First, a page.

We’re not the bee’s knees by any means; we’ve had our share of problems resulting from buying a second hand bike in Guatemala. But they add up to the totality of what we are trying to accomplish which makes it so amazing and unique. If we break down we spend a week in a funky under explored part of the country and don’t freak out about a schedule. If the bike completely dies on us, we walk away. Something someone with a 20 thousand dollar bike can’t. If we are sick of riding, we stop, for a week or a month, it doesn’t matter. It truly is the most utterly freeing and rewarding way to travel.  

Back to Glovers – we left our bike in Shitty River and jumped aboard the Catamaran for a three hour ride back to Glovers.  Because we were returning guests we were treated like royalty and given our pick of the most luxurious cabins on the whole island for the same price as the dorm.  Because we were staying for a month we even got the fourth week for free, making Belize, unexpectedly, one of the cheaper countries of our trip.  We even bought a small spear gun in Guatemala before we came back so Jack caught fresh fish and lobster most nights.  To complete the Castaway experience, Jack grew his beard into a shaggy mane and Annette cracked coconuts every day straight from the tree.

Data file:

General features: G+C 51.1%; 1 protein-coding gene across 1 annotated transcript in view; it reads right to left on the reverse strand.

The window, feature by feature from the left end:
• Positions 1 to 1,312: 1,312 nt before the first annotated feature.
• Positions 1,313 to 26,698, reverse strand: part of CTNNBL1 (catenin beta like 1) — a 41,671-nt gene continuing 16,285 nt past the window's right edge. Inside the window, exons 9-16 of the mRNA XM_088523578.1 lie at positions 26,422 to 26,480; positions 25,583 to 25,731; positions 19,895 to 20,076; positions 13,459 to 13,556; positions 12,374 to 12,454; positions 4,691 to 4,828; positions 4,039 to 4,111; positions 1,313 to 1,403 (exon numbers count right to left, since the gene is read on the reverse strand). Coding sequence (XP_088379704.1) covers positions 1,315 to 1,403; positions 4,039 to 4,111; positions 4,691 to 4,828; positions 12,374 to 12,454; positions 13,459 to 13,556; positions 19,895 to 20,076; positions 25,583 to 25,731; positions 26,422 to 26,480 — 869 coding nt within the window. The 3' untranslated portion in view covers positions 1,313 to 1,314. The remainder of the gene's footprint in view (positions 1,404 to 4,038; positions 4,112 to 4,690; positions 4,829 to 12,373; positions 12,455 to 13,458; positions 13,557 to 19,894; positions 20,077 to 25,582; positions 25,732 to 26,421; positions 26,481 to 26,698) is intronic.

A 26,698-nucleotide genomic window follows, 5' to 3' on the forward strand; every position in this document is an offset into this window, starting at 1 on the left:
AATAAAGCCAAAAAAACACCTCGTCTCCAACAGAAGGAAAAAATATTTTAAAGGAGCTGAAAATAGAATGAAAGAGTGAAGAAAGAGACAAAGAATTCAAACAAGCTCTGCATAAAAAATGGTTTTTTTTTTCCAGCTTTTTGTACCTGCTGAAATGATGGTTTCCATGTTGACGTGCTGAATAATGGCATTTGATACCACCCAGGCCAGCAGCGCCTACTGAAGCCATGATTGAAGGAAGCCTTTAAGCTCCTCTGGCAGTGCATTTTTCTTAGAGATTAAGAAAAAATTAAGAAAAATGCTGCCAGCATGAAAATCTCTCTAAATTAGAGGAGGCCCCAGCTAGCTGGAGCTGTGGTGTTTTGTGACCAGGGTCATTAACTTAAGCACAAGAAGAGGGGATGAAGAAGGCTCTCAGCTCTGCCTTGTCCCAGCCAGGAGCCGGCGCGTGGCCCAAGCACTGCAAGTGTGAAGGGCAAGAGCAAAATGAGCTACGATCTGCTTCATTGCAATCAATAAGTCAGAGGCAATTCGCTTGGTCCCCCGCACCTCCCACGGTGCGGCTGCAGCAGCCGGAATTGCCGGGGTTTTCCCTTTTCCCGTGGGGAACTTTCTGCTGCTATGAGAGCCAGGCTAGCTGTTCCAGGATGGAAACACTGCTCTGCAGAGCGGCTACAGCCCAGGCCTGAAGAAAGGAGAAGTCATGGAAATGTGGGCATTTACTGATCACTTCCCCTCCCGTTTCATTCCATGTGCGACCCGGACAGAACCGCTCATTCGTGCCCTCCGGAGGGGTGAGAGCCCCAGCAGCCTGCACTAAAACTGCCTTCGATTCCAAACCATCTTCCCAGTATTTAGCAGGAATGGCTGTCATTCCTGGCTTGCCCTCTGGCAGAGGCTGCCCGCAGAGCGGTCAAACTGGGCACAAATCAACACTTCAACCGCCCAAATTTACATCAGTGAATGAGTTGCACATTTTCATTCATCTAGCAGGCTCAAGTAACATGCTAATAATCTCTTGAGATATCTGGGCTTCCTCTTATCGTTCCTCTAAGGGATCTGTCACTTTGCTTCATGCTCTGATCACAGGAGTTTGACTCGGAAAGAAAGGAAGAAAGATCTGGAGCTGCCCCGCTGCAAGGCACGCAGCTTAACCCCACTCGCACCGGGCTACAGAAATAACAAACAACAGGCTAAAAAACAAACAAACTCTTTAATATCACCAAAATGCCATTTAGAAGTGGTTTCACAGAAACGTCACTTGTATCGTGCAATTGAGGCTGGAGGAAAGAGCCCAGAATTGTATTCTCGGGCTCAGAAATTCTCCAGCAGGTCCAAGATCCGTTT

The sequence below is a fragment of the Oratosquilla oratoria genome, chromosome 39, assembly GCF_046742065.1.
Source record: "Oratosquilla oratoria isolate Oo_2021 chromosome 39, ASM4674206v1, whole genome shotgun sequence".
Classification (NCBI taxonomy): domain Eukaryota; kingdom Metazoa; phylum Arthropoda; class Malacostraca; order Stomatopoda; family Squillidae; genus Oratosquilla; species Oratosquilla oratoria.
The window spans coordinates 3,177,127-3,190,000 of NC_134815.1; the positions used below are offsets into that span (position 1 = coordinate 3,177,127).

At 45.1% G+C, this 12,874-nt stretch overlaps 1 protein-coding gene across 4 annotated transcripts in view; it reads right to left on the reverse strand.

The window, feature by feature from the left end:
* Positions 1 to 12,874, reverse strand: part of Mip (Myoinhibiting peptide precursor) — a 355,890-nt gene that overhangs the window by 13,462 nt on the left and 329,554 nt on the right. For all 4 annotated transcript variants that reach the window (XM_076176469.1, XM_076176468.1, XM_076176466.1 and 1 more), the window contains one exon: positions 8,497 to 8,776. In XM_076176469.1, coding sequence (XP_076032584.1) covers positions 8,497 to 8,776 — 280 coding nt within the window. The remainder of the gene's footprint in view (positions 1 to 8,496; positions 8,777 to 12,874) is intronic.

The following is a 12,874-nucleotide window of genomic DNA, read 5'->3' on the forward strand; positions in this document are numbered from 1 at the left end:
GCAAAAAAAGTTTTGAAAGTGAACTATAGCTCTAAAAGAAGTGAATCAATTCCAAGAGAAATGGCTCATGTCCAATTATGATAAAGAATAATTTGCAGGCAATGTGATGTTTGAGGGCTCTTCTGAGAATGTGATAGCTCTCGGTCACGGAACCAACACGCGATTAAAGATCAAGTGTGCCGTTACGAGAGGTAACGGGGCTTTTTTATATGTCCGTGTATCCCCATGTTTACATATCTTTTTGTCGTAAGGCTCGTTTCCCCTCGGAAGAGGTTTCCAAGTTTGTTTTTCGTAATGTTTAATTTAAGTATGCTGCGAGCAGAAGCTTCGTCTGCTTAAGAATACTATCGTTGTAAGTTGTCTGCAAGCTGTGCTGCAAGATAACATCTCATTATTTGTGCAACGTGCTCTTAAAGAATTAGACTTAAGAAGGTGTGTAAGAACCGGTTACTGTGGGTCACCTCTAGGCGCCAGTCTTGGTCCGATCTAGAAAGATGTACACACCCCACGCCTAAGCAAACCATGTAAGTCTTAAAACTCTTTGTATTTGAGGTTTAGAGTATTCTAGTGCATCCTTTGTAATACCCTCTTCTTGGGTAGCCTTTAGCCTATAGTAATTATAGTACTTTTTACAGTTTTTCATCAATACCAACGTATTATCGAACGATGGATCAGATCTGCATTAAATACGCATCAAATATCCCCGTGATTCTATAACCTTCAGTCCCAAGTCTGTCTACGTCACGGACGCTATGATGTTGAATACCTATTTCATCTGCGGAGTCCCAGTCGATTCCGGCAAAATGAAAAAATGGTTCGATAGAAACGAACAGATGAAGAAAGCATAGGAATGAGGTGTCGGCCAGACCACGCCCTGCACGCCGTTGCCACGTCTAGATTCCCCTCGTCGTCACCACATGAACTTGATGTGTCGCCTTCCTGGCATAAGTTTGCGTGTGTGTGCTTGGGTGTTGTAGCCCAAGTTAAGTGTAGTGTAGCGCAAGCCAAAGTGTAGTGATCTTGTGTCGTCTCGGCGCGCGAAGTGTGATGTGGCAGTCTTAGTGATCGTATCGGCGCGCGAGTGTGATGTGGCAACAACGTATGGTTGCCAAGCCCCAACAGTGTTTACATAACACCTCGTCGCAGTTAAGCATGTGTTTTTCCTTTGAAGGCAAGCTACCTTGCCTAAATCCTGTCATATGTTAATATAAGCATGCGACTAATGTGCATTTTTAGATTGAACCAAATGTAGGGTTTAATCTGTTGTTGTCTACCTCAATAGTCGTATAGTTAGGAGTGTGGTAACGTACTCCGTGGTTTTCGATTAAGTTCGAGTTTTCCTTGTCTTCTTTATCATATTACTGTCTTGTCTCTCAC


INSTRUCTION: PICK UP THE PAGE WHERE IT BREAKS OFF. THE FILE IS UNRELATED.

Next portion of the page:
Our cabin over the water had everything we needed, a kitchen, two hammocks, a decent sized bed and a deck with a view from paradise.  We can’t really do it justice with words alone so here are a few photos:







At the beginning of our second week, just as we were starting to fully relax, we had a bit more excitement.  We were casually informed by Becky, the owner, that a cyclone was bearing down on the island and heading straight for us.  Cyclone Ernesto was a category one but had a trajectory that would bring it over warmer water before slamming it into the coast of Belize.  Considering that the island is one meter above sea level and the building standards consist of thatched huts and wobbly cabins, this didn’t look good.